Mental Health

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About Our Mental Health Experts

Be Smart. Be Well. features interviews with leading authorities and health experts. The following subject matter experts are featured in the Mental Health: What Is It?, Mental Health: Why Does It Matter?, Mental Health: What Can I Do About It?, Teens and Depression: Top Five Signs to Look For, and Teens and Anxiety: What You Need to Know videos.

Donna Holland Barnes, PhD
Howard University Dept. of Psychiatry, President & Founder, National Organization for People of Color Against Suicide

Donna Holland Barnes, PhD, is the president and co-founder of the National Organization for People of Color Against Suicide (NOPCAS). Dr. Barnes is on research faculty staff of Howard University's Department of Psychiatry in Washington, D.C., where she conducts Suicidology seminars with medical students. Dr. Barnes serves on the national board of the American Foundation for Suicide Prevention (AFSP) and the Organization of Attempters and Survivors of Suicide (OASSIS). She also works closely with the American Association of Suicidology on evidence-based research and suicide among African Americans.

Julie Carbray, PhD
UIC Institute for Juvenile Research

A Clinical Professor of Psychiatry and Nursing at the University of Illinois at Chicago (UIC), Carbray is also the Administrative Director of the UIC Pediatric Mood Disorder Clinic. She manages the clinical programs and multidisciplinary training for the clinic, and is a clinical expert in the area of children and adolescents with mood disorders. Carbray has also been a liaison with the Chicago Police Department’s Crisis Intervention Team, which trains officers in interacting with children with mental illness. She has a national reputation of excellence in serving families of children with mood disorders and is the recipient of the Karen Gousman Excellence in Nursing Award and the American Psychiatric Nurses Association’s (APNA) Best Practices in Outpatient Mental Health Nursing Award.

Ken Duckworth, M.D.
Medical Director, NAMI

Dr. Duckworth serves as the Medical Director for NAMI. He is double board certified in adult and child and adolescent psychiatry, and also completed a forensic psychiatry fellowship. He is currently an Assistant Clinical Professor at Harvard University Medical School and has served as a board member of the American Association of Community Psychiatrists. Prior to joining NAMI in 2003, Dr. Duckworth served as Acting Commissioner of Mental Health and the Medical Director for Department of Mental Health of Massachusetts and Medical Director of the Massachusetts Mental Health Center. Dr. Duckworth attended the University of Michigan, where he graduated with honors and Temple University School of Medicine where he was named to the medical honor society, AOA. He is also a family member of a person living with mental illness.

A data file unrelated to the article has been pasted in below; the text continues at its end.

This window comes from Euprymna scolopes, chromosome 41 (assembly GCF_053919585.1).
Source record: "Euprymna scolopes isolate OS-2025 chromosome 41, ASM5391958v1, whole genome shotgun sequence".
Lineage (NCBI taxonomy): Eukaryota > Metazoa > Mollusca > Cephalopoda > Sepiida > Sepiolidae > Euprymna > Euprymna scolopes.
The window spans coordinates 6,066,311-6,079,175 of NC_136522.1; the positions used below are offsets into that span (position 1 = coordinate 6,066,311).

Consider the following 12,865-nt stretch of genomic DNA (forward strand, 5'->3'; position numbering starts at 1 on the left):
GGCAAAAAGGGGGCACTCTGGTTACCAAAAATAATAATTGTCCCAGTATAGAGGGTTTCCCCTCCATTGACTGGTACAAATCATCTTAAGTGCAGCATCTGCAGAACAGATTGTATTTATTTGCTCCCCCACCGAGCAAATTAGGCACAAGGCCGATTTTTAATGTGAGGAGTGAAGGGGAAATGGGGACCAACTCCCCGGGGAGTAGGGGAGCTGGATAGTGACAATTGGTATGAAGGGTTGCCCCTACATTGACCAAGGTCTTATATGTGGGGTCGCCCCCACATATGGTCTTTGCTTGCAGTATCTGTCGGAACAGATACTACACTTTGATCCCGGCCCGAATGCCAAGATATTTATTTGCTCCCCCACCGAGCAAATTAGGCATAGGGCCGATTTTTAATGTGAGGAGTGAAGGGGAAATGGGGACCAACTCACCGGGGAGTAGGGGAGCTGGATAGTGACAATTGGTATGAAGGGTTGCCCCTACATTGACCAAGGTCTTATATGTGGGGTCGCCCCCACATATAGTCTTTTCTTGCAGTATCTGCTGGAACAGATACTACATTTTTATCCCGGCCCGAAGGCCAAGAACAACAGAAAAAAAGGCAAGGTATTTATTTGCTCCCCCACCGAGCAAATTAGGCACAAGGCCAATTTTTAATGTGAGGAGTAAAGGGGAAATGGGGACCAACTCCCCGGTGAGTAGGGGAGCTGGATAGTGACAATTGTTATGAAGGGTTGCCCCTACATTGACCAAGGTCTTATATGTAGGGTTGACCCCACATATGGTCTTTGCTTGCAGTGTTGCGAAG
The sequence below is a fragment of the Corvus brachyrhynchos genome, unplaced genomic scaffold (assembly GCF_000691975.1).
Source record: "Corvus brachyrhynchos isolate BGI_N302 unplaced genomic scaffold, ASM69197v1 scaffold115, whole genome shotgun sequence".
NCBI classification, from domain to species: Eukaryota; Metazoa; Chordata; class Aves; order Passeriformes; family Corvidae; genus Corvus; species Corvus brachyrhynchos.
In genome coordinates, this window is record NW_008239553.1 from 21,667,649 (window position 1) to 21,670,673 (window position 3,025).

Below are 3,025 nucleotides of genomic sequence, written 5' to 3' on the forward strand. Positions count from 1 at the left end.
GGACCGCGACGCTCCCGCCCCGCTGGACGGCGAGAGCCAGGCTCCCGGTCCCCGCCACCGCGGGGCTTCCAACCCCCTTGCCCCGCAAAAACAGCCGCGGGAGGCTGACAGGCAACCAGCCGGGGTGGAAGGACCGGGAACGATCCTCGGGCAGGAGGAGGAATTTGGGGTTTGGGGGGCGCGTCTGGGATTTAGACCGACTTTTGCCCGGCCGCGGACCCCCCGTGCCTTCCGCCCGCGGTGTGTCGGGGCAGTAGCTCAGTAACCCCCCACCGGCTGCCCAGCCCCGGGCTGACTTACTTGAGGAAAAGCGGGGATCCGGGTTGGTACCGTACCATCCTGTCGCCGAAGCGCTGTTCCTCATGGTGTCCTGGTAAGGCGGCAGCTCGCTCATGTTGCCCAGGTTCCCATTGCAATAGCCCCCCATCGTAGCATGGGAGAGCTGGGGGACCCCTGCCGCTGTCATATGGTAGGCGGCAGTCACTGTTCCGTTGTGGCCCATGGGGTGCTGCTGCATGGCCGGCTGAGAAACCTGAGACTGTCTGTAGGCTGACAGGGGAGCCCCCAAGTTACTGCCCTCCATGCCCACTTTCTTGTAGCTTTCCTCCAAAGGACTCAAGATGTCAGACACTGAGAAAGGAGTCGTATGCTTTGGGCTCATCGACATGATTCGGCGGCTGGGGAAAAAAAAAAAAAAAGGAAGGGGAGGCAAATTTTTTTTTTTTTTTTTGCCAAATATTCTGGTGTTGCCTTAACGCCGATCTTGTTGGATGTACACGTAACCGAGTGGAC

Michael Fitzpatrick, MSW
Executive Director, NAMI

Fitzpatrick is the former long-time Executive Eirector of NAMI. Fitzpatrick's leadership of NAMI has coincided with enactment of mental health insurance parity in 2008 and passage of the Affordable Care Act in 2009; and under his leadership, NAMI became a leader in the effort to protect and strengthen Medicaid benefits for people living with mental illness. Prior to assuming the role of Executive Director, Fitzpatrick served both as Director of NAMI's Policy Research Institute and NAMI's National Policy Director. He served in the Maine State Legislature and has held senior management positions in state government and nonprofit agencies in both the mental health and primary health sectors and in the private sector, developing successful education, employment, housing, outreach and rehabilitation programs.

Bennett Leventhal, M.D.
Director, UIC Institute for Juvenile Research

Dr. Leventhal, M.D., is the former Director of the UIC Institute for Juvenile Research, and current co-chair of Scientific Research Council at the Child Mind Institute in New York City. He is the Irving B. Harris Professor of Child and Adolescent Psychiatry, Emeritus at the University of Chicago. His direction and vision have led to the creation of nationally prominent clinical research programs that continue to shape how we study childhood psychiatric disorders. Dr. Leventhal has championed initiatives to advance research on the molecular genetics of autism, the prenatal origins of disruptive behavior disorders, and the brain mechanisms that interfere with social functioning. He also helped establish a global network of scientists who are currently investigating the origins of mental health disorders that emerge during the first few years of life.

Nada Stotland, M.D.
President, American Psychiatric Association

Dr. Stotland is the former President of the American Psychiatric Association and current Professor of Psychiatry and Obstetrics and Gynecology at Rush Medical College. She is also an Editorial Board member of Psychiatric Times. Dr. Stotland earned her medical degree from the University of Chicago School of Medicine, where she became Director of Psychiatric Consultation-Liaison Service and Director of Psychiatric Education. She later served as Medical Coordinator for the Illinois Department of Mental Health, and she subsequently became Chair of Psychiatry at the Illinois Masonic Medical Center in Chicago. She has written or edited nine books, two dozen book chapters and over 75 peer-reviewed articles. She is the recipient of the Francis Braceland and Alexandra Symonds awards of the APA, as well as the Lila Wallis Award of the American Medical Women’s Association.

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